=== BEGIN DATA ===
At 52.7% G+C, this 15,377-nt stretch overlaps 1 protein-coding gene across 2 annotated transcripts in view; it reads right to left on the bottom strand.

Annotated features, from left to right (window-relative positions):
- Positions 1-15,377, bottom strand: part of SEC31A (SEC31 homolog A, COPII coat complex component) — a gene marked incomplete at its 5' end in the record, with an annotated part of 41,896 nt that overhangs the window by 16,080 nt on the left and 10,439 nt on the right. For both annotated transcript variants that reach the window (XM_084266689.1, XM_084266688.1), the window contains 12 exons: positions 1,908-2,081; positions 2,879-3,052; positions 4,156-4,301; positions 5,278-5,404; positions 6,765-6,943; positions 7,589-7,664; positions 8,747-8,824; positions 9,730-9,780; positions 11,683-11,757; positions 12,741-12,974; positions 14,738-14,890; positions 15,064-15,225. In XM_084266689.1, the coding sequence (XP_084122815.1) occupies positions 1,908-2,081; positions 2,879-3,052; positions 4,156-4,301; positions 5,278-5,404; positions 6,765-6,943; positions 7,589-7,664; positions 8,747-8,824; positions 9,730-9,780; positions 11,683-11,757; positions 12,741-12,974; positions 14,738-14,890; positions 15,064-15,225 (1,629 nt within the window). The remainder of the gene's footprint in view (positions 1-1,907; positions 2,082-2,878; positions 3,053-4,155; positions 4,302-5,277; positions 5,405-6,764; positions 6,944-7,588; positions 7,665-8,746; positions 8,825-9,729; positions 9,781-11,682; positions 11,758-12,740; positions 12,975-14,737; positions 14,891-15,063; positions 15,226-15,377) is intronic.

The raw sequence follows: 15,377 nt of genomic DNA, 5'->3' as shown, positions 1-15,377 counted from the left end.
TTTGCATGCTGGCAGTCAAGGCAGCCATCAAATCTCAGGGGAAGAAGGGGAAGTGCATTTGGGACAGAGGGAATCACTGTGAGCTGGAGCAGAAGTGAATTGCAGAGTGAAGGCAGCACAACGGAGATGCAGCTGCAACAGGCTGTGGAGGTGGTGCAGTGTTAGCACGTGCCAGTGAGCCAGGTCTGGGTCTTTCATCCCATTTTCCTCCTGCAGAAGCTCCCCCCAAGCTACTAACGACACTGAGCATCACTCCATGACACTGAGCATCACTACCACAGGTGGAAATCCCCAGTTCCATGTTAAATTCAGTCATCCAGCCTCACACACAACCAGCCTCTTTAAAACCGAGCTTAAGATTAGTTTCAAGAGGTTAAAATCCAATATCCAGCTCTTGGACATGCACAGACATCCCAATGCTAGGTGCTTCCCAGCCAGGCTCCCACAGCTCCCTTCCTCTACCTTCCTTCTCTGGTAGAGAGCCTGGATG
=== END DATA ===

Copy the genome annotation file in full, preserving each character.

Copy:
At 52.7% G+C, this 15,377-nt stretch overlaps 1 protein-coding gene across 2 annotated transcripts in view; it reads right to left on the bottom strand.

Annotated features, from left to right (window-relative positions):
- Positions 1-15,377, bottom strand: part of SEC31A (SEC31 homolog A, COPII coat complex component) — a gene marked incomplete at its 5' end in the record, with an annotated part of 41,896 nt that overhangs the window by 16,080 nt on the left and 10,439 nt on the right. For both annotated transcript variants that reach the window (XM_084266689.1, XM_084266688.1), the window contains 12 exons: positions 1,908-2,081; positions 2,879-3,052; positions 4,156-4,301; positions 5,278-5,404; positions 6,765-6,943; positions 7,589-7,664; positions 8,747-8,824; positions 9,730-9,780; positions 11,683-11,757; positions 12,741-12,974; positions 14,738-14,890; positions 15,064-15,225. In XM_084266689.1, the coding sequence (XP_084122815.1) occupies positions 1,908-2,081; positions 2,879-3,052; positions 4,156-4,301; positions 5,278-5,404; positions 6,765-6,943; positions 7,589-7,664; positions 8,747-8,824; positions 9,730-9,780; positions 11,683-11,757; positions 12,741-12,974; positions 14,738-14,890; positions 15,064-15,225 (1,629 nt within the window). The remainder of the gene's footprint in view (positions 1-1,907; positions 2,082-2,878; positions 3,053-4,155; positions 4,302-5,277; positions 5,405-6,764; positions 6,944-7,588; positions 7,665-8,746; positions 8,825-9,729; positions 9,781-11,682; positions 11,758-12,740; positions 12,975-14,737; positions 14,891-15,063; positions 15,226-15,377) is intronic.

The raw sequence follows: 15,377 nt of genomic DNA, 5'->3' as shown, positions 1-15,377 counted from the left end.
TTTGCATGCTGGCAGTCAAGGCAGCCATCAAATCTCAGGGGAAGAAGGGGAAGTGCATTTGGGACAGAGGGAATCACTGTGAGCTGGAGCAGAAGTGAATTGCAGAGTGAAGGCAGCACAACGGAGATGCAGCTGCAACAGGCTGTGGAGGTGGTGCAGTGTTAGCACGTGCCAGTGAGCCAGGTCTGGGTCTTTCATCCCATTTTCCTCCTGCAGAAGCTCCCCCCAAGCTACTAACGACACTGAGCATCACTCCATGACACTGAGCATCACTACCACAGGTGGAAATCCCCAGTTCCATGTTAAATTCAGTCATCCAGCCTCACACACAACCAGCCTCTTTAAAACCGAGCTTAAGATTAGTTTCAAGAGGTTAAAATCCAATATCCAGCTCTTGGACATGCACAGACATCCCAATGCTAGGTGCTTCCCAGCCAGGCTCCCACAGCTCCCTTCCTCTACCTTCCTTCTCTGGTAGAGAGCCTGGATG